Paul gives some of the only biblical instruction on platonic relationships to Timothy: "Treat younger men as brothers, older women as mothers, and younger women as sisters, with absolute purity" (1 Timothy 5:1-2).... Read this in full at

by Dan Wooding
During his recently completed 40+ years of pastoral and prison ministry, the Rev. Roy W. Johnsen of Lancaster, Pennsylvania, has witnessed a dramatic range of needs, situations and personalities requiring the deft touch of care, support -- and sometimes confrontation.

In his recently-released book, “Break It Down and Make It Plain: Proclaiming Freedom to Prisoners,” Johnsen shares the cumulative wisdom of his varied ministries, and shows how biblical truths can and must be applied where human wholeness and self-worth are at stake.

Published by AuthorHouse, the narrative encompasses a dramatic journey revealing real-life transformations of both the haves and have-nots of society, but especially of those laid low through imprisonment.... Read this in full at

City buildings in St. Peters, Mo., will begin displaying the national motto "In God We Trust" in April – a decision alarming to atheists who believe the motto is unconstitutional.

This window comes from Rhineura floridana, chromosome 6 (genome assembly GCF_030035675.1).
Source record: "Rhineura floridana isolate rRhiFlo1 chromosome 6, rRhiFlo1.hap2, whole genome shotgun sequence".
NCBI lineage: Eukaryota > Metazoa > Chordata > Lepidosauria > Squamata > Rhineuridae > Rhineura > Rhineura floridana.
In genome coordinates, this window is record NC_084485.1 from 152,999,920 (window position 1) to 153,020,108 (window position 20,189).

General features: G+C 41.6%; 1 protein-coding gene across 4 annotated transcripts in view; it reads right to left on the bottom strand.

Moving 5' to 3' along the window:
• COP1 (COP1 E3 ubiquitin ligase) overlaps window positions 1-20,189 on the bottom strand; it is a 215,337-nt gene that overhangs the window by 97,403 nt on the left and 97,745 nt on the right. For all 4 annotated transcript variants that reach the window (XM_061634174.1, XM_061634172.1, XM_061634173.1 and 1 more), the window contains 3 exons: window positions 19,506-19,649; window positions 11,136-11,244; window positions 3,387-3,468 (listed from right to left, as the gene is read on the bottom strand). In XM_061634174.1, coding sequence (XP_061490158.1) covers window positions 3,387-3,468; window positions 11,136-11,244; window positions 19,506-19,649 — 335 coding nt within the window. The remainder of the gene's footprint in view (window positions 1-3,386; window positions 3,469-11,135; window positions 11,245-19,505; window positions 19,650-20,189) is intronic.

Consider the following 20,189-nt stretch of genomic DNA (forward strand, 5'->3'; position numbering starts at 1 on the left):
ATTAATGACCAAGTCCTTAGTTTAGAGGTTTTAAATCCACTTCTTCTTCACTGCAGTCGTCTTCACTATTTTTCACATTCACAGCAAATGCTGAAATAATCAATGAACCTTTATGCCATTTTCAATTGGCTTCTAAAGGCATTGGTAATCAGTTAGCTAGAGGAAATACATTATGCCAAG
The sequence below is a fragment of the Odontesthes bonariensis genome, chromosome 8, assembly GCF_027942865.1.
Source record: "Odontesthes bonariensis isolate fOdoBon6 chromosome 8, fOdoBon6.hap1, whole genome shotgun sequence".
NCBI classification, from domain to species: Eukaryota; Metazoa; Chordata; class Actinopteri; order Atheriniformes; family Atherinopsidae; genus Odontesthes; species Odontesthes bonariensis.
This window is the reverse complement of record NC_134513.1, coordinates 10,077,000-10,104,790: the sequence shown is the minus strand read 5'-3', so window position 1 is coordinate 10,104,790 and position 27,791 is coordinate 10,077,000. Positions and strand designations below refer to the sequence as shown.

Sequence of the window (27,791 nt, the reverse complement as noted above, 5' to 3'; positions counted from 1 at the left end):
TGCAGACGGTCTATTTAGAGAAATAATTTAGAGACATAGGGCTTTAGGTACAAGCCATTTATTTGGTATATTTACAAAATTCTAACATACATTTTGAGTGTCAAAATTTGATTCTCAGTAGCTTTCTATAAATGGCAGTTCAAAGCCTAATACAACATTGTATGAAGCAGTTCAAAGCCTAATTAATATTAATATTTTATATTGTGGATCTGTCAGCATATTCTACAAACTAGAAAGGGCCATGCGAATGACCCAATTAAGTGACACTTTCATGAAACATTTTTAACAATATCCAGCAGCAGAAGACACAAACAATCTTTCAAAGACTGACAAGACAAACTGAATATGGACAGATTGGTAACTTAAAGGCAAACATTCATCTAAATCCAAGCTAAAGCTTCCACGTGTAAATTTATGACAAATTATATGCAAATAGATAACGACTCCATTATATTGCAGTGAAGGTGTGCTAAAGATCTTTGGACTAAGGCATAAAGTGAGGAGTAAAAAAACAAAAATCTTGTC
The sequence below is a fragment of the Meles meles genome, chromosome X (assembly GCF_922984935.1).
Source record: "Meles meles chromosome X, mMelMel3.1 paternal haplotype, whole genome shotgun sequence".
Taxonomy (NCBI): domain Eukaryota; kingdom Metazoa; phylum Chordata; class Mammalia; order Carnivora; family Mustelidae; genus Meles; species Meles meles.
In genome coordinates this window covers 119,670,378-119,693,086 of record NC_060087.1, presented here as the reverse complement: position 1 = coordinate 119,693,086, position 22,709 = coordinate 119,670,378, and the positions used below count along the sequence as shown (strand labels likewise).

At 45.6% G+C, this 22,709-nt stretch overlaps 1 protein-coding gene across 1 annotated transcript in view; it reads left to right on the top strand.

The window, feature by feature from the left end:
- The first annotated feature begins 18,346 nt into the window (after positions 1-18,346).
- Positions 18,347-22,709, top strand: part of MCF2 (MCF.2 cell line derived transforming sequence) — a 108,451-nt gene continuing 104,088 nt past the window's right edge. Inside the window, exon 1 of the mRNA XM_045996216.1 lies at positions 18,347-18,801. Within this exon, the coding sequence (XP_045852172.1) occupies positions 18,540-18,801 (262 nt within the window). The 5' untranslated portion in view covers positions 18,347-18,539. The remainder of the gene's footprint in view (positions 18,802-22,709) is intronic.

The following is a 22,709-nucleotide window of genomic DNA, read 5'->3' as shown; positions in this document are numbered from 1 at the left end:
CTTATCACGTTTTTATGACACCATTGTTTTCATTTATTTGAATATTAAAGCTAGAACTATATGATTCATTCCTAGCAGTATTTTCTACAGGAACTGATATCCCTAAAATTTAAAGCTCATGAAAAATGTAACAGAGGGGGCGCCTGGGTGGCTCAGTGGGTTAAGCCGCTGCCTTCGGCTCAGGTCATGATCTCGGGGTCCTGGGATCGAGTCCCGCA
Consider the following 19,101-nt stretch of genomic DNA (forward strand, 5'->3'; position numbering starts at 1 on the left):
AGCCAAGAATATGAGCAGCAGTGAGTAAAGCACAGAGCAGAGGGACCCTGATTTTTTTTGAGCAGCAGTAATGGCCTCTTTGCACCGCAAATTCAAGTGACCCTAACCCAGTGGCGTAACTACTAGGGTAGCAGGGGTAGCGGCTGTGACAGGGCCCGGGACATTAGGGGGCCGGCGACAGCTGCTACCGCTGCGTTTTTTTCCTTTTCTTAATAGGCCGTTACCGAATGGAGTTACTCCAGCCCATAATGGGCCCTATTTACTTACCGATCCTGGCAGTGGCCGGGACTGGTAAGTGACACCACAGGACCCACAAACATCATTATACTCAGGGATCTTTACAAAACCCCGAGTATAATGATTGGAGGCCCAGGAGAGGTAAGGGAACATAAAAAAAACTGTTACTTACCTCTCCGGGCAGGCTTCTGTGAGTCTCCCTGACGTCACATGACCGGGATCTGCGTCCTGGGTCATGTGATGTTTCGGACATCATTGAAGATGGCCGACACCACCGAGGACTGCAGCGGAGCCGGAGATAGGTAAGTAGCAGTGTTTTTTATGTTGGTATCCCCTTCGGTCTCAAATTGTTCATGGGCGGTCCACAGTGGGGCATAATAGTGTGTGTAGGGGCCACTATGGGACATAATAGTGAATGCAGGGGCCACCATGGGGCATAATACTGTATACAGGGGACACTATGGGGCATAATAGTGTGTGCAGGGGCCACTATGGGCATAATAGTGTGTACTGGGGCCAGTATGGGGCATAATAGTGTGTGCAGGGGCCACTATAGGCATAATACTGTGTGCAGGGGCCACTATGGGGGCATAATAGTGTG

Inspired by similar efforts throughout the nation, St. Peters, Mo., Mayor Len Pagano and members of the Board of Aldermen had voted (five voting yes and three absent) on Jan. 10 to approve the display.

"When I heard this idea at the National League of Cities conference, I thought what a great way of showing patriotism," Pagano said. "I have found that it's something the community at large thinks is the right thing to do, and we are leading the way by being the first city in St. Charles County to display 'In God We Trust' in city buildings." .... Read this in full at

by Dan Wooding
What a journey Joni and Ken Tada have shared together. When Ken married wheel-chair bound Joni in 1982, he expected some "for worse" in their marriage, but knew that God had brought them together for a reason. After chronic pain came along, followed by severe depression, then breast cancer, they struggled a bit in their relationship, but soon learned secret to the "for better." Now, for the first time, the Tadas share their inspiring love story in their new book, "Joni & Ken: An Untold Love Story," which is releasing in April from Zondervan.